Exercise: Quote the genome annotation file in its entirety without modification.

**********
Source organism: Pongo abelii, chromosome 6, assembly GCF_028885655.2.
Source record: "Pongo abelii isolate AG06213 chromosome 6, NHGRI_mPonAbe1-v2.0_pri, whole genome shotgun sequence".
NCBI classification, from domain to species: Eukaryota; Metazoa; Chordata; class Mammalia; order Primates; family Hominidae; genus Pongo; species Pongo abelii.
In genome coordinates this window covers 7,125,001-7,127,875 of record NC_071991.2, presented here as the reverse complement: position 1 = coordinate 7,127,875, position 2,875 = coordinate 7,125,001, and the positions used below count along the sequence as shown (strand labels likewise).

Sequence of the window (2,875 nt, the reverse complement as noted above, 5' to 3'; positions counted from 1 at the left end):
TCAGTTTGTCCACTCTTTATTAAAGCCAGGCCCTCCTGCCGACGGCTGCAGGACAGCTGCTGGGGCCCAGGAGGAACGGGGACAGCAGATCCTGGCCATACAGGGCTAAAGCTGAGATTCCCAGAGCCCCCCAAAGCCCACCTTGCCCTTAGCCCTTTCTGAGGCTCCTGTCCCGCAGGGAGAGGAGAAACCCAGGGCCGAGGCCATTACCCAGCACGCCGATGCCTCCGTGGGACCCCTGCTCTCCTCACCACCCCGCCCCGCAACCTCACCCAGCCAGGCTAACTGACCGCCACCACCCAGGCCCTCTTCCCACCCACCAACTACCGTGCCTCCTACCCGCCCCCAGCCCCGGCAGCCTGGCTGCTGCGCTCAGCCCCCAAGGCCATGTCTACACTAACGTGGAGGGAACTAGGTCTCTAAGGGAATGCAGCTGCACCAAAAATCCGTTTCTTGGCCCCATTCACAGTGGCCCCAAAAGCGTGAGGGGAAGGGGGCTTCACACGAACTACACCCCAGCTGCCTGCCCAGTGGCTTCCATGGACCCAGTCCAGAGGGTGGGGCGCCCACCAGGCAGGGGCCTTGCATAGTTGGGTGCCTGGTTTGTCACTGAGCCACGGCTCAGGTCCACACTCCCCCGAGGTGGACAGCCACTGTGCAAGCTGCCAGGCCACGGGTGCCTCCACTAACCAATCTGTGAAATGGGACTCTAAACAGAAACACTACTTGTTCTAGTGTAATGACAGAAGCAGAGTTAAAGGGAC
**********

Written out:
Source organism: Pongo abelii, chromosome 6, assembly GCF_028885655.2.
Source record: "Pongo abelii isolate AG06213 chromosome 6, NHGRI_mPonAbe1-v2.0_pri, whole genome shotgun sequence".
NCBI classification, from domain to species: Eukaryota; Metazoa; Chordata; class Mammalia; order Primates; family Hominidae; genus Pongo; species Pongo abelii.
In genome coordinates this window covers 7,125,001-7,127,875 of record NC_071991.2, presented here as the reverse complement: position 1 = coordinate 7,127,875, position 2,875 = coordinate 7,125,001, and the positions used below count along the sequence as shown (strand labels likewise).

Sequence of the window (2,875 nt, the reverse complement as noted above, 5' to 3'; positions counted from 1 at the left end):
TCAGTTTGTCCACTCTTTATTAAAGCCAGGCCCTCCTGCCGACGGCTGCAGGACAGCTGCTGGGGCCCAGGAGGAACGGGGACAGCAGATCCTGGCCATACAGGGCTAAAGCTGAGATTCCCAGAGCCCCCCAAAGCCCACCTTGCCCTTAGCCCTTTCTGAGGCTCCTGTCCCGCAGGGAGAGGAGAAACCCAGGGCCGAGGCCATTACCCAGCACGCCGATGCCTCCGTGGGACCCCTGCTCTCCTCACCACCCCGCCCCGCAACCTCACCCAGCCAGGCTAACTGACCGCCACCACCCAGGCCCTCTTCCCACCCACCAACTACCGTGCCTCCTACCCGCCCCCAGCCCCGGCAGCCTGGCTGCTGCGCTCAGCCCCCAAGGCCATGTCTACACTAACGTGGAGGGAACTAGGTCTCTAAGGGAATGCAGCTGCACCAAAAATCCGTTTCTTGGCCCCATTCACAGTGGCCCCAAAAGCGTGAGGGGAAGGGGGCTTCACACGAACTACACCCCAGCTGCCTGCCCAGTGGCTTCCATGGACCCAGTCCAGAGGGTGGGGCGCCCACCAGGCAGGGGCCTTGCATAGTTGGGTGCCTGGTTTGTCACTGAGCCACGGCTCAGGTCCACACTCCCCCGAGGTGGACAGCCACTGTGCAAGCTGCCAGGCCACGGGTGCCTCCACTAACCAATCTGTGAAATGGGACTCTAAACAGAAACACTACTTGTTCTAGTGTAATGACAGAAGCAGAGTTAAAGGGAC